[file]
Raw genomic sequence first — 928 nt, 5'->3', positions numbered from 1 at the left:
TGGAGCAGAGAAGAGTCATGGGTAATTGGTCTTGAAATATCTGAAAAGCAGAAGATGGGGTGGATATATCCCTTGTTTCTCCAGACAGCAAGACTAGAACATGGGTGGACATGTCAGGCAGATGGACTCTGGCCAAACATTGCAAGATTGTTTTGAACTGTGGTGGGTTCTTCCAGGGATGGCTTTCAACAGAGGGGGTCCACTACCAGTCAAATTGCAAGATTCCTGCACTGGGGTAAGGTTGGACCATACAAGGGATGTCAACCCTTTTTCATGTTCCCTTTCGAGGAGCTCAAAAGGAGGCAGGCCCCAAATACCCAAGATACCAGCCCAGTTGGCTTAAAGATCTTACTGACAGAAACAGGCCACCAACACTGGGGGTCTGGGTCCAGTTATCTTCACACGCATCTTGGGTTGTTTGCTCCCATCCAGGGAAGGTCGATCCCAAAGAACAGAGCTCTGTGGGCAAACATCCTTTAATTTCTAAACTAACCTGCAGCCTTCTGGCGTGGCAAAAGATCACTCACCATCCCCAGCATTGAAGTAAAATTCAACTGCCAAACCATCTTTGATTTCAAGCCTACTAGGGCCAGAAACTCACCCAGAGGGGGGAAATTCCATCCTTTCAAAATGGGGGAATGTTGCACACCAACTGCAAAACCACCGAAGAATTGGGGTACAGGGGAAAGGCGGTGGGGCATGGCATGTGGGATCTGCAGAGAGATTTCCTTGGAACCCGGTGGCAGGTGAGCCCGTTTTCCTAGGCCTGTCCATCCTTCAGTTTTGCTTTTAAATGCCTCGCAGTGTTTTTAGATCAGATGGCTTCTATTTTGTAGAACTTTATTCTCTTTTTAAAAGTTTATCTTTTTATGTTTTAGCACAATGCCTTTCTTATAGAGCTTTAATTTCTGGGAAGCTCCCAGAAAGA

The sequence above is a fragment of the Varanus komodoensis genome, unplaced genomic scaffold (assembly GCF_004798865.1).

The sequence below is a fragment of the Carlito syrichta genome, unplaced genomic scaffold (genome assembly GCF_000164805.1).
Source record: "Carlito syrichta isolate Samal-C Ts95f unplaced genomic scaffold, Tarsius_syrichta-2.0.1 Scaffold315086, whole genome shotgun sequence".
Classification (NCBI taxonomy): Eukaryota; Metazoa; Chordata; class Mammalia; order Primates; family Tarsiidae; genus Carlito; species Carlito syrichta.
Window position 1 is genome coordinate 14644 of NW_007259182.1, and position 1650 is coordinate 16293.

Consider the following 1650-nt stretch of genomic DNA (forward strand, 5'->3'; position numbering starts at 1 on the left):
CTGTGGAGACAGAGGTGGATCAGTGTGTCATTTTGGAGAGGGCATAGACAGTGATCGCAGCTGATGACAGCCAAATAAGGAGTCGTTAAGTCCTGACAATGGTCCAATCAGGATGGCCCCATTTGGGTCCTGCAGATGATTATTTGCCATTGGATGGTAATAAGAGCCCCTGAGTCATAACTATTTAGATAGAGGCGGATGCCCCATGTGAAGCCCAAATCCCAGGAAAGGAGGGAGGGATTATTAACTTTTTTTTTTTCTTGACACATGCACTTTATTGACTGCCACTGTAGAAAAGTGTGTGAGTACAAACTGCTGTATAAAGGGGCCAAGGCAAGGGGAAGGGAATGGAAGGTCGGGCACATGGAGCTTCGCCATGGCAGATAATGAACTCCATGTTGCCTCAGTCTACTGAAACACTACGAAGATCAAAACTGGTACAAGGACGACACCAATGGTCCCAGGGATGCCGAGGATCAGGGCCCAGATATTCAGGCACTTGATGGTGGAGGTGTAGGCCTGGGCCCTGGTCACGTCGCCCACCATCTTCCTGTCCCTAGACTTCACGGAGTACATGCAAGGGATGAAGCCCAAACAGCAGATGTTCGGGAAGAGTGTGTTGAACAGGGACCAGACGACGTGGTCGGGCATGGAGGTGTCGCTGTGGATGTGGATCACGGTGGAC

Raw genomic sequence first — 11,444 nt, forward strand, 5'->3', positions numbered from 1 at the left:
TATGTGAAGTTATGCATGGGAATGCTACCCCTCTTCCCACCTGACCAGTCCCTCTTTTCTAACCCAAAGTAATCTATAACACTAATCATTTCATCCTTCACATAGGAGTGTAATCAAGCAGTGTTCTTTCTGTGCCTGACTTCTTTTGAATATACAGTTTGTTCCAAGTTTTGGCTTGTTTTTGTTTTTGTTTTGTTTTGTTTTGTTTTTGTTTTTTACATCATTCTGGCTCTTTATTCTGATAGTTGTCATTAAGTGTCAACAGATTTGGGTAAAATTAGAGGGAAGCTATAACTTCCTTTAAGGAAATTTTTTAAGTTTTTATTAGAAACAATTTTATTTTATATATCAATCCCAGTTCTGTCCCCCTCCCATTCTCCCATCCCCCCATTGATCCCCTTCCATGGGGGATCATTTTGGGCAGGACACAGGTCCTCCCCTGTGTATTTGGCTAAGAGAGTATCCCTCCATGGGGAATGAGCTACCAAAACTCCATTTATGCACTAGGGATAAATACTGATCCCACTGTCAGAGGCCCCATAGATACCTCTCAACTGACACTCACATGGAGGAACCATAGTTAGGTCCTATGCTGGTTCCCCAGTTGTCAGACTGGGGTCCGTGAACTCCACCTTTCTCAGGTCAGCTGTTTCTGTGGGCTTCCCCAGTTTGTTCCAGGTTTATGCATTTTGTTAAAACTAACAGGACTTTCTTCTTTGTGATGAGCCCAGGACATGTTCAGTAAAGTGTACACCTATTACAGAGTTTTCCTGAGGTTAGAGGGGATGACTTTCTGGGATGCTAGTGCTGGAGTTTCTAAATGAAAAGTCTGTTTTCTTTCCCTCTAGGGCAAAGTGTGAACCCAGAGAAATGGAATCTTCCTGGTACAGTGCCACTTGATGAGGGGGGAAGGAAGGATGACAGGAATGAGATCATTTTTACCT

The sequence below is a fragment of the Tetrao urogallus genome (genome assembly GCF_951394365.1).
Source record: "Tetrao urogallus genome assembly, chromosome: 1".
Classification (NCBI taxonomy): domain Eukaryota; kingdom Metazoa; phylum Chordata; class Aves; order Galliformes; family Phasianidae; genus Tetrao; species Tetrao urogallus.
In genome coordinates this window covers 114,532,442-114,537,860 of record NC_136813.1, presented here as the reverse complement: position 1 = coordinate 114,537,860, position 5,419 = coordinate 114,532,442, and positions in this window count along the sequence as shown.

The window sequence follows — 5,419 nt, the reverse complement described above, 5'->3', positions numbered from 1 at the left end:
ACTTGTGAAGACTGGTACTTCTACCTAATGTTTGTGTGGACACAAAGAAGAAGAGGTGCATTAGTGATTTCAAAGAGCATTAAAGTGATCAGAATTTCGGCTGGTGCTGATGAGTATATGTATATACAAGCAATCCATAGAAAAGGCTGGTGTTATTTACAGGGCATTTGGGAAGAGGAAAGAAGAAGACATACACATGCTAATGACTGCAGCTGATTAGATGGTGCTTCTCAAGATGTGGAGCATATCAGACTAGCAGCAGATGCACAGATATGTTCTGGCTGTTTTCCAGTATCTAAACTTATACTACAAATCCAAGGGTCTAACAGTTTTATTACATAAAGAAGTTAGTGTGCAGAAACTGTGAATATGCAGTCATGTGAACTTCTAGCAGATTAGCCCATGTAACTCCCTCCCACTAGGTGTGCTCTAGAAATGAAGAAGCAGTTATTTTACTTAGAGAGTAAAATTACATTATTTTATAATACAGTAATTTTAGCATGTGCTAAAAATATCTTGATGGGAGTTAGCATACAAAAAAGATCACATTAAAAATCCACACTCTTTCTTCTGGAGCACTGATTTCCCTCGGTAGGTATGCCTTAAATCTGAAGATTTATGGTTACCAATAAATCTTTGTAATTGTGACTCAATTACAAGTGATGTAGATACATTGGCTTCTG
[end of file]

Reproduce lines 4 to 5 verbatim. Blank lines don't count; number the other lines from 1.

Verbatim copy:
The sequence below is a fragment of the Carlito syrichta genome, unplaced genomic scaffold (genome assembly GCF_000164805.1).
Source record: "Carlito syrichta isolate Samal-C Ts95f unplaced genomic scaffold, Tarsius_syrichta-2.0.1 Scaffold315086, whole genome shotgun sequence".